Likely one of the most beloved saints of modern time, St. Teresa of Kolkata (the city formerly known as Calcutta, India) was known worldwide for her smile. Standing at a mere 5 feet, she appeared frail to some, donned in wrinkles from years of hard work. But her smile supplanted her stature, and her interior strength, fostered amidst great virtue and fortitude, was what largely made her spiritually attractive to many.
Perhaps that is why author and editor Heidi Hess Saxton chose to make St. Teresa a spiritual companion for Advent. In her book, “Advent with Saint Teresa of Calcutta: Daily Meditations,” Saxton incorporates inspirational quotes from the saint of mercy, as well as interesting stories from her life, into the thematic element of Advent joy. An excerpt from the book’s introduction, by Bishop Robert Barron, states thus:
“Though she was ‘Mother’ to thousands, she did not always feel the love and joy she espoused; rather, she chose it, and in so doing she embodied the kind of faith that speaks hope and courage to those who likewise struggle. For those who wander in darkness, St. Teresa of Calcutta is a true patron of joy yet to be discovered.”
Indeed, even Christians are often veiled under the shadows of darkness through sin, grief and suffering, and find it difficult to choose joy under such circumstances. We weep. We are burdened. It’s hard to see God’s plan in the uncertainties of daily life, and it’s hard to rejoice when the literal darkness of short, cold days of winter tempt one to hole within himself or herself.
But St. Teresa’s life, though cloaked in the dark night of the soul for decades, is a testament to those who still seek the light – the light of the world, Jesus. There is a reason candles are lit during Advent and fill parishes with their light at midnight Mass on Christmas. It is because Jesus has overcome every darkness that man has or will experience. St. Teresa knew this well. She lived it well.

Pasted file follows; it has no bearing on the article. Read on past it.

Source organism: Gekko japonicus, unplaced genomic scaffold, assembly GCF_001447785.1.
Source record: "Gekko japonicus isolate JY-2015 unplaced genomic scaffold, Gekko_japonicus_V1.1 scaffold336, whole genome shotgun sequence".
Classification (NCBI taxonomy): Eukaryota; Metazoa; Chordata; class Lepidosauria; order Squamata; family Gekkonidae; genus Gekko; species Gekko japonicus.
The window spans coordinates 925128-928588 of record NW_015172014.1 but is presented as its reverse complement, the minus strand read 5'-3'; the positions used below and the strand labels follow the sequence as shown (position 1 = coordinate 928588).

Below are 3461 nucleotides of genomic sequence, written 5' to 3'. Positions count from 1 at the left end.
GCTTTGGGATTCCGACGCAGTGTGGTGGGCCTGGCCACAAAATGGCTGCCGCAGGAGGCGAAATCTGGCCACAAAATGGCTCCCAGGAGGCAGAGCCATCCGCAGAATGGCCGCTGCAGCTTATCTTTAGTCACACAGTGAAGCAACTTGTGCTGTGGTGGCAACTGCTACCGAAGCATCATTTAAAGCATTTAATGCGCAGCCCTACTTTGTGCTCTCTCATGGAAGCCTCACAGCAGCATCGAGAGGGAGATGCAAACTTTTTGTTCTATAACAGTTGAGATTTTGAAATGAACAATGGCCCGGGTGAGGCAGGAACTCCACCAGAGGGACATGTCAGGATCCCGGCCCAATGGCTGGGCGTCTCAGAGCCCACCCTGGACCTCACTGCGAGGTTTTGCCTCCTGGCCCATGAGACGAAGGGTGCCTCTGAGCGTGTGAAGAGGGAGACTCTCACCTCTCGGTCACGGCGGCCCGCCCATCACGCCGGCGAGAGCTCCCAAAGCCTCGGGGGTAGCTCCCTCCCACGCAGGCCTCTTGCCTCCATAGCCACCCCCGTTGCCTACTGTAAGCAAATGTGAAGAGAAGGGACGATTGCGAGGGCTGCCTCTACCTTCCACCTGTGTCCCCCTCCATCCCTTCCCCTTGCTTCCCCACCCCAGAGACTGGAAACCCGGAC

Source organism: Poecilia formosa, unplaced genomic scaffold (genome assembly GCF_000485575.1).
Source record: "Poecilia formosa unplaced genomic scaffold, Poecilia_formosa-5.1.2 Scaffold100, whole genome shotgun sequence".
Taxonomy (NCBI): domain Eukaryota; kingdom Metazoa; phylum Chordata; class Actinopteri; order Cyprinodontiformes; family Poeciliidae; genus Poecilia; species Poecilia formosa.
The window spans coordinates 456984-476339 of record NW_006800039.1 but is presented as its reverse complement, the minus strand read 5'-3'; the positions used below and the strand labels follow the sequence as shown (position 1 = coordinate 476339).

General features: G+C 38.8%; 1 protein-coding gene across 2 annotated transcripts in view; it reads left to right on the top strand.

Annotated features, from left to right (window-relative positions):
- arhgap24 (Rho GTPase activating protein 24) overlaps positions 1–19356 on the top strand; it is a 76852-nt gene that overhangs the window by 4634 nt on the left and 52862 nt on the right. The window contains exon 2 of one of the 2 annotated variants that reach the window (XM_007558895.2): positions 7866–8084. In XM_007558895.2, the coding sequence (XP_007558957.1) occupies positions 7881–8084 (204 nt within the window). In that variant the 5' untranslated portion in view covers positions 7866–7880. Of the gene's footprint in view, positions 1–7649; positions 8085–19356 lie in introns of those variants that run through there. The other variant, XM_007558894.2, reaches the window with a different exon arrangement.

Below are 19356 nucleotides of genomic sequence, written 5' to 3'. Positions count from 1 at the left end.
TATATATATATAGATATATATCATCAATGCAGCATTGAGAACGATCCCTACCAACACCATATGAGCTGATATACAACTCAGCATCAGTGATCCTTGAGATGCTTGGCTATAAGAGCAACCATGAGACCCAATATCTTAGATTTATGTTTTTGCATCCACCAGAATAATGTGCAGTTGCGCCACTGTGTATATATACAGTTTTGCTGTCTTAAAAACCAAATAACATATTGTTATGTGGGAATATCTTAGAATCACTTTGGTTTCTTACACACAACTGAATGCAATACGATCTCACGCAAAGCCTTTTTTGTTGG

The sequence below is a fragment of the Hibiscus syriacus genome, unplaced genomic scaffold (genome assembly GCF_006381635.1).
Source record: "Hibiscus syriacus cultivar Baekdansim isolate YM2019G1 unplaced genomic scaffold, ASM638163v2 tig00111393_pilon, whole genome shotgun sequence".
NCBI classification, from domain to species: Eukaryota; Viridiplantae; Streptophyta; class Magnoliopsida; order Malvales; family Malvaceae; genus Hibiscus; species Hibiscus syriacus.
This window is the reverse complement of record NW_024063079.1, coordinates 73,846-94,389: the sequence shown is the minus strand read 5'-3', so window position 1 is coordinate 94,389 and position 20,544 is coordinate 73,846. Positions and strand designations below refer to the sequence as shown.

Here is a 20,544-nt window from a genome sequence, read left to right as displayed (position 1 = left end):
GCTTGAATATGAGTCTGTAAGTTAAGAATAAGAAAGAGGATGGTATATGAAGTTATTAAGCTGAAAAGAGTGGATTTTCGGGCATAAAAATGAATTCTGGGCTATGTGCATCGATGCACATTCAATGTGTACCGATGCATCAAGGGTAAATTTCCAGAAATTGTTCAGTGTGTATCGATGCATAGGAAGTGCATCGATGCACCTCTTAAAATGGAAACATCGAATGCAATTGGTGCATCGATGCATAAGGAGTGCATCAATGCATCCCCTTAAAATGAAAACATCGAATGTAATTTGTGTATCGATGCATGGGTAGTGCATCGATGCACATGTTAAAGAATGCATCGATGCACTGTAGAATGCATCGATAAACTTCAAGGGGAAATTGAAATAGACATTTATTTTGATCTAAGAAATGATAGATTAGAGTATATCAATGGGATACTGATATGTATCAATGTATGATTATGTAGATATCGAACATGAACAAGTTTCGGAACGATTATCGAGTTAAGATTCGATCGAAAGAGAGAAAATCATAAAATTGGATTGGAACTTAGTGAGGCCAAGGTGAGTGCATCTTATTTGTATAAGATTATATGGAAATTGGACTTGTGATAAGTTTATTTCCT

Her joy can be imitated this Advent as the reader accompanies her simple wisdom through the pages of “Advent with Saint Teresa of Calcutta: Daily Meditations.” During the Second Week of Advent, Saxton quotes St. Teresa with these fitting words: “If your heart is full of worldly things, you cannot hear the voice of God. But when you have listened to his voice in the silence of your heart, then your heart is filled. Then, from the fullness of the heart the mouth will speak … When you look at people, they must be able to see God in your eyes.”
Nestled in this devotional are similar gems, along with Scripture verses and reflection questions, while concluding each day’s meditation with prayer.
Joy is not something that is necessarily felt. St. Teresa knew this all too well: When she began her work with the poorest of the poor in the slums of India, she often felt so sick to her stomach with the smell of decaying bodies that she couldn’t handle the work without exceptional grace from God.
Most readers are not likely to face such squalid conditions or such an extreme call to poverty. But like she was, all are called to reflect God’s joy in what that they do. Despite the difficulties of life, everyone can choose joy the way that she did, every day. Anyone can become the light, offer a smile with warmth and sincerity, and draw others to Jesus through love.
A saint of genuine accompaniment, St. Teresa knew that people would not be drawn to Christ if she did not reflect His joy. This did not mean she was a stranger to suffering. It simply meant that her heart and mission were elevated above emotions. She did not allow her feelings to dictate the great work to which God was calling her.
This Advent, learn from the life of a beautiful saint who embodied joy in every movement of her heart and every glance from her eyes. As a people who believe in the hope and joy of Jesus’ incarnation, Catholics must mirror, as St. Teresa did, the gift of the faith to all whom they encounter. May this be the reader’s goal as he journeys with St. Teresa through the pages of this encouraging and inspirational Advent devotional.
“Advent with Saint Teresa of Calcutta: Daily Meditations” by Heidi Hess Saxton (Servant, 2016) 144 pp., $12.99
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